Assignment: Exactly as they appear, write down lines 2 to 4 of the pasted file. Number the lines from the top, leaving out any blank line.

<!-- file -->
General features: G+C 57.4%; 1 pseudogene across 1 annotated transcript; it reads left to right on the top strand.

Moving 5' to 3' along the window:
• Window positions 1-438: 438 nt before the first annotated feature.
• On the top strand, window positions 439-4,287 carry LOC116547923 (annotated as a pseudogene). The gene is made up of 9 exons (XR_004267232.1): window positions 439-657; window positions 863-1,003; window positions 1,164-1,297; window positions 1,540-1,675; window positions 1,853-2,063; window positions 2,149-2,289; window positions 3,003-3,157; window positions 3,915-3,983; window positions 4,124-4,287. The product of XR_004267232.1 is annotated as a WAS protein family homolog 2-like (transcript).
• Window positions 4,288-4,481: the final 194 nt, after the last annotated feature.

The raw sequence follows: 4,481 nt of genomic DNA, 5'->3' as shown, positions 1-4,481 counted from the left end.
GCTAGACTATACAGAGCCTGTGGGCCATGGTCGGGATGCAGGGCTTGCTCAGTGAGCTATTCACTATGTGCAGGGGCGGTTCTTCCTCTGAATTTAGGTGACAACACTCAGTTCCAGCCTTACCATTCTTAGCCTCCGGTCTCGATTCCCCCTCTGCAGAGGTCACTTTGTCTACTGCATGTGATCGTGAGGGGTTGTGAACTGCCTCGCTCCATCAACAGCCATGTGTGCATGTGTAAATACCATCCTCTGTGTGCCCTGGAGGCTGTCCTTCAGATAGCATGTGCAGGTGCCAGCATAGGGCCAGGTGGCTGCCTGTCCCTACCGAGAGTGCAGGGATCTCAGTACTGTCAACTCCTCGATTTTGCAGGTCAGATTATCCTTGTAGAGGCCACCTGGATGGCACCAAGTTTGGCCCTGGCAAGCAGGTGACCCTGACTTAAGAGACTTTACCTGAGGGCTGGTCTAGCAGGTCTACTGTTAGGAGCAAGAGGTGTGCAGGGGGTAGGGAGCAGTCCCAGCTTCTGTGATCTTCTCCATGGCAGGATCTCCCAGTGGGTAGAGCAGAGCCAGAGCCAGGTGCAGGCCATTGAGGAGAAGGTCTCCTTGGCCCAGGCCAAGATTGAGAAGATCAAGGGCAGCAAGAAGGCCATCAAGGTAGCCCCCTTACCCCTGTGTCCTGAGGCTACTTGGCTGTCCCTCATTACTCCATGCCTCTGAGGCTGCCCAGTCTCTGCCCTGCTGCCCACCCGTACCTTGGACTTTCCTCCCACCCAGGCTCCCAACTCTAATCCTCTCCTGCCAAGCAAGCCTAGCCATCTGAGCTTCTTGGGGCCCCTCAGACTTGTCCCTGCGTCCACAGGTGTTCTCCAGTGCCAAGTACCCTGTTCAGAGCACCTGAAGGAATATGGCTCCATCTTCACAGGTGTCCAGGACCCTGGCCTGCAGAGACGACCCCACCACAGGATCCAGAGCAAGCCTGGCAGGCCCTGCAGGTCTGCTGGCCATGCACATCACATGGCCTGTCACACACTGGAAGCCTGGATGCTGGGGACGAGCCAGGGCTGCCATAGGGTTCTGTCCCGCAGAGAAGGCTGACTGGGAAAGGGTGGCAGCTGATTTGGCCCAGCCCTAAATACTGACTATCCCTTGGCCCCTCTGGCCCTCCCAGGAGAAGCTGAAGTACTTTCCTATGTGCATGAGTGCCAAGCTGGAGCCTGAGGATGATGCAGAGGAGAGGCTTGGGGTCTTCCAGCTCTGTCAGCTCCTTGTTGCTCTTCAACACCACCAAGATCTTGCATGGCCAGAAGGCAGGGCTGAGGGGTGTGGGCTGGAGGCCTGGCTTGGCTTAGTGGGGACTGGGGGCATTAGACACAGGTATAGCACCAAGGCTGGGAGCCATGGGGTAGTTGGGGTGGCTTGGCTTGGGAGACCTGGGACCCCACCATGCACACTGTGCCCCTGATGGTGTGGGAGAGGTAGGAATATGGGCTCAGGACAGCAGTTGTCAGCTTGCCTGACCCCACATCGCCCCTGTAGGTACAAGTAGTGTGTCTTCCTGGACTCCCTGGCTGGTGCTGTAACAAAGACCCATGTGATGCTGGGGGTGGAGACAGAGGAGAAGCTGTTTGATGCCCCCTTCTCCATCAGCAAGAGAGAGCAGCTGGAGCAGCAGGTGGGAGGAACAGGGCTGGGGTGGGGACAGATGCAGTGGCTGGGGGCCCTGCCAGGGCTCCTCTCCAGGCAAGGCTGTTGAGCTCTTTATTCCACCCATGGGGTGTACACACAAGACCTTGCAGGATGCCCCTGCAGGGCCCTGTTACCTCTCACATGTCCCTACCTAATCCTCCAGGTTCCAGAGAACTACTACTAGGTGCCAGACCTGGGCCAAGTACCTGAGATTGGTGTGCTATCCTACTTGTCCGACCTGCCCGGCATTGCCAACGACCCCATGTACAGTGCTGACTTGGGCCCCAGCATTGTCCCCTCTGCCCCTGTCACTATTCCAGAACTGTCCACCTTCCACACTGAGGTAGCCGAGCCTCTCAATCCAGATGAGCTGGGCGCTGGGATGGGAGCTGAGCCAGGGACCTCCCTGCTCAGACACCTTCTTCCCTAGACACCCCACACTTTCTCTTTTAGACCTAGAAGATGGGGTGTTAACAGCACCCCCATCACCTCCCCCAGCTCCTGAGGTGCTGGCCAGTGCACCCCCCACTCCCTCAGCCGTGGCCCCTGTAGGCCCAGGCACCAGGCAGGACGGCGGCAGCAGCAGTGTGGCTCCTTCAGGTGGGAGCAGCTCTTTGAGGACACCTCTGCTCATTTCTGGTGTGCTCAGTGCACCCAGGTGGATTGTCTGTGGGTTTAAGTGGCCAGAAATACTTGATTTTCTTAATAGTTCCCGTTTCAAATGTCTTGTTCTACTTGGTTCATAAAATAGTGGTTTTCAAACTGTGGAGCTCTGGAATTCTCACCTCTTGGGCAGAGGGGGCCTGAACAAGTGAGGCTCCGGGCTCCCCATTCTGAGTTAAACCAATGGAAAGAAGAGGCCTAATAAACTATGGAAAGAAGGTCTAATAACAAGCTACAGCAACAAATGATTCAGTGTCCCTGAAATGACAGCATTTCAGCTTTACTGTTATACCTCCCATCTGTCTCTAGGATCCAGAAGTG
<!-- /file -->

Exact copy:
Moving 5' to 3' along the window:
• Window positions 1-438: 438 nt before the first annotated feature.
• On the top strand, window positions 439-4,287 carry LOC116547923 (annotated as a pseudogene). The gene is made up of 9 exons (XR_004267232.1): window positions 439-657; window positions 863-1,003; window positions 1,164-1,297; window positions 1,540-1,675; window positions 1,853-2,063; window positions 2,149-2,289; window positions 3,003-3,157; window positions 3,915-3,983; window positions 4,124-4,287. The product of XR_004267232.1 is annotated as a WAS protein family homolog 2-like (transcript).